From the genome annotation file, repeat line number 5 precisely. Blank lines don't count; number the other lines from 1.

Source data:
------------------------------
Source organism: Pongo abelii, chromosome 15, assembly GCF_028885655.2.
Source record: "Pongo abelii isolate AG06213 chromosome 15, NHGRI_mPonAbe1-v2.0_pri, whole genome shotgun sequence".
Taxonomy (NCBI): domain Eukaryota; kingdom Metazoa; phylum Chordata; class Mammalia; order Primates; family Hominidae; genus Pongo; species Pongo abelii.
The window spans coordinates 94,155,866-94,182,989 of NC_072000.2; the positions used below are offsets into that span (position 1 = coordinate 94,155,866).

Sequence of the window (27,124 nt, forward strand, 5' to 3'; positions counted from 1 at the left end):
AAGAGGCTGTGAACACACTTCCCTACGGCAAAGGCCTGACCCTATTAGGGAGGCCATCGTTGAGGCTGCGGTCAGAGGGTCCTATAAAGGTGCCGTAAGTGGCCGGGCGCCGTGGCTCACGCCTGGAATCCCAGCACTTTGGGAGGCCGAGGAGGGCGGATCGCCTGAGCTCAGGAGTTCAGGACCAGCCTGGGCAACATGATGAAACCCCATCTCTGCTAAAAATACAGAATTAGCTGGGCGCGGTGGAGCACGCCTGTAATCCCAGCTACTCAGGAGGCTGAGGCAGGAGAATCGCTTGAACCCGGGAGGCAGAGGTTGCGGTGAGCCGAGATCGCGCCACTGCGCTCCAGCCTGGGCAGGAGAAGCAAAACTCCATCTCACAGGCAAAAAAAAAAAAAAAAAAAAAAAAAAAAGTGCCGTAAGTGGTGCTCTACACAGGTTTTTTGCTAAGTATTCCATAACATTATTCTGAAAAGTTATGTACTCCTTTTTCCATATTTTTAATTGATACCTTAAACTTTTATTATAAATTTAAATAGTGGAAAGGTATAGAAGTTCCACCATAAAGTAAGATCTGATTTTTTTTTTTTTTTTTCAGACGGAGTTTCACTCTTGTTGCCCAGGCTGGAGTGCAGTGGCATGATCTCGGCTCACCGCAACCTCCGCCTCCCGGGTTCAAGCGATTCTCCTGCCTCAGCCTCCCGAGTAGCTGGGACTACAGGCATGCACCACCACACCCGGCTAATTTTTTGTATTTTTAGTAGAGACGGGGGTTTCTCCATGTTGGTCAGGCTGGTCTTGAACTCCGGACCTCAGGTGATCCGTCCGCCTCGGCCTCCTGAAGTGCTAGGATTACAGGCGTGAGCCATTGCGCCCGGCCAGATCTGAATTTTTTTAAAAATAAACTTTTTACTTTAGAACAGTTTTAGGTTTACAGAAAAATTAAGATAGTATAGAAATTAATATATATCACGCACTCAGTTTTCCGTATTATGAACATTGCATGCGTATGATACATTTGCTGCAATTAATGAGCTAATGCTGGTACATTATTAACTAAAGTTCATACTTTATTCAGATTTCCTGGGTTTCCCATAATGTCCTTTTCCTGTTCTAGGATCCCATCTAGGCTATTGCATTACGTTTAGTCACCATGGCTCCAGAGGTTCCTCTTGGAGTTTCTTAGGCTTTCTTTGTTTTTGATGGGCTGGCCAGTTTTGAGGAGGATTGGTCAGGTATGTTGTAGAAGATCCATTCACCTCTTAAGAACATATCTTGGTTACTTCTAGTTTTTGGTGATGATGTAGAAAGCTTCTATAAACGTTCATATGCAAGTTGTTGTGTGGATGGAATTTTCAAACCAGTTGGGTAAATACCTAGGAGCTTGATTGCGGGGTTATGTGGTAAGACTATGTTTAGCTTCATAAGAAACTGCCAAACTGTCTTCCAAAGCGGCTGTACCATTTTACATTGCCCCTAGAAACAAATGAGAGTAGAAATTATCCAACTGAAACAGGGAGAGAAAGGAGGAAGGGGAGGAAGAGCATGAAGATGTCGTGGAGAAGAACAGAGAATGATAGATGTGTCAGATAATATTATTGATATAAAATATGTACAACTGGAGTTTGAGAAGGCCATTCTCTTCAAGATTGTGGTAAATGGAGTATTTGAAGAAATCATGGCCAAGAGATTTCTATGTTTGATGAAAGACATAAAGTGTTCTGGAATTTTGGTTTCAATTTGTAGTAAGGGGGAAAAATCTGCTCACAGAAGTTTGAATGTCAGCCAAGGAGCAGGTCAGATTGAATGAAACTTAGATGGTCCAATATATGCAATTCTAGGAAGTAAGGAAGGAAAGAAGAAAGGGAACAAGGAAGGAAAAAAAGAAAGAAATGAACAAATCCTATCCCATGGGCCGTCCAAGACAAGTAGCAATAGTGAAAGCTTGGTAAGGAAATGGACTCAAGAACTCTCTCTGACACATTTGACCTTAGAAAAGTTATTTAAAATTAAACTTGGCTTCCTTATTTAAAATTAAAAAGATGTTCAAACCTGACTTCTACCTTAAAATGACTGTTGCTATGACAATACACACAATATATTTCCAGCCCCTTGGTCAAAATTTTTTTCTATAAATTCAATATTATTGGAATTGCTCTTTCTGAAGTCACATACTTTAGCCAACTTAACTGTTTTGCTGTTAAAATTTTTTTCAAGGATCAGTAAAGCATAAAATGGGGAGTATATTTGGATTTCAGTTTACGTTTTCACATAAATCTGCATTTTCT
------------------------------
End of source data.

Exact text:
Sequence of the window (27,124 nt, forward strand, 5' to 3'; positions counted from 1 at the left end):